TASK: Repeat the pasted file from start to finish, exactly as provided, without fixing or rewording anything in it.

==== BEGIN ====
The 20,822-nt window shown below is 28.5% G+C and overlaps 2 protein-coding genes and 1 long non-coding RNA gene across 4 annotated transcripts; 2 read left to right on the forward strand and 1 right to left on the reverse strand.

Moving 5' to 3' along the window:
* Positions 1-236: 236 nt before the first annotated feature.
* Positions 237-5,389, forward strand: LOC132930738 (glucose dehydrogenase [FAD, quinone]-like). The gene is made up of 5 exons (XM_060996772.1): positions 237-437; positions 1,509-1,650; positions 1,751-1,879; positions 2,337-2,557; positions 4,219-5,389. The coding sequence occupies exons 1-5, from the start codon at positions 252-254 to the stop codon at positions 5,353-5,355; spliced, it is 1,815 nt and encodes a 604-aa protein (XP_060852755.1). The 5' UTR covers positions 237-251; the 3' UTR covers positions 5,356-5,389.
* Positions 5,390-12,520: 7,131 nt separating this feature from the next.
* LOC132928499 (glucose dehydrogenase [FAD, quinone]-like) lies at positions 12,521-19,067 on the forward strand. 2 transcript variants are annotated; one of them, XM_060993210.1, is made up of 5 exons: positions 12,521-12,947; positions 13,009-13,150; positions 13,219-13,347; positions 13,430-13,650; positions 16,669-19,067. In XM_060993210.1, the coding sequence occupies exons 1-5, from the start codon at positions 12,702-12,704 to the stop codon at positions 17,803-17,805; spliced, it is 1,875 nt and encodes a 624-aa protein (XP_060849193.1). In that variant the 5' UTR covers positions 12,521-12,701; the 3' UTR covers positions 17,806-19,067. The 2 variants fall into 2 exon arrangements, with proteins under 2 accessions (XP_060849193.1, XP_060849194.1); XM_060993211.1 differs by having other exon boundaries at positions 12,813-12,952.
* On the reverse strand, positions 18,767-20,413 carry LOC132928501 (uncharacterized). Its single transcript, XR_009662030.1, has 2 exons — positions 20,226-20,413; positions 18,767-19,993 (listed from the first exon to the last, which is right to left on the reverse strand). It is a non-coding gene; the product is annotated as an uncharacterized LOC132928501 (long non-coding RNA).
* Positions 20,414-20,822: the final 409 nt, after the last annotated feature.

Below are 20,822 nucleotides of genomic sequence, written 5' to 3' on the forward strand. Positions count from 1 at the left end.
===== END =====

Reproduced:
The 20,822-nt window shown below is 28.5% G+C and overlaps 2 protein-coding genes and 1 long non-coding RNA gene across 4 annotated transcripts; 2 read left to right on the forward strand and 1 right to left on the reverse strand.

Moving 5' to 3' along the window:
* Positions 1-236: 236 nt before the first annotated feature.
* Positions 237-5,389, forward strand: LOC132930738 (glucose dehydrogenase [FAD, quinone]-like). The gene is made up of 5 exons (XM_060996772.1): positions 237-437; positions 1,509-1,650; positions 1,751-1,879; positions 2,337-2,557; positions 4,219-5,389. The coding sequence occupies exons 1-5, from the start codon at positions 252-254 to the stop codon at positions 5,353-5,355; spliced, it is 1,815 nt and encodes a 604-aa protein (XP_060852755.1). The 5' UTR covers positions 237-251; the 3' UTR covers positions 5,356-5,389.
* Positions 5,390-12,520: 7,131 nt separating this feature from the next.
* LOC132928499 (glucose dehydrogenase [FAD, quinone]-like) lies at positions 12,521-19,067 on the forward strand. 2 transcript variants are annotated; one of them, XM_060993210.1, is made up of 5 exons: positions 12,521-12,947; positions 13,009-13,150; positions 13,219-13,347; positions 13,430-13,650; positions 16,669-19,067. In XM_060993210.1, the coding sequence occupies exons 1-5, from the start codon at positions 12,702-12,704 to the stop codon at positions 17,803-17,805; spliced, it is 1,875 nt and encodes a 624-aa protein (XP_060849193.1). In that variant the 5' UTR covers positions 12,521-12,701; the 3' UTR covers positions 17,806-19,067. The 2 variants fall into 2 exon arrangements, with proteins under 2 accessions (XP_060849193.1, XP_060849194.1); XM_060993211.1 differs by having other exon boundaries at positions 12,813-12,952.
* On the reverse strand, positions 18,767-20,413 carry LOC132928501 (uncharacterized). Its single transcript, XR_009662030.1, has 2 exons — positions 20,226-20,413; positions 18,767-19,993 (listed from the first exon to the last, which is right to left on the reverse strand). It is a non-coding gene; the product is annotated as an uncharacterized LOC132928501 (long non-coding RNA).
* Positions 20,414-20,822: the final 409 nt, after the last annotated feature.

Below are 20,822 nucleotides of genomic sequence, written 5' to 3' on the forward strand. Positions count from 1 at the left end.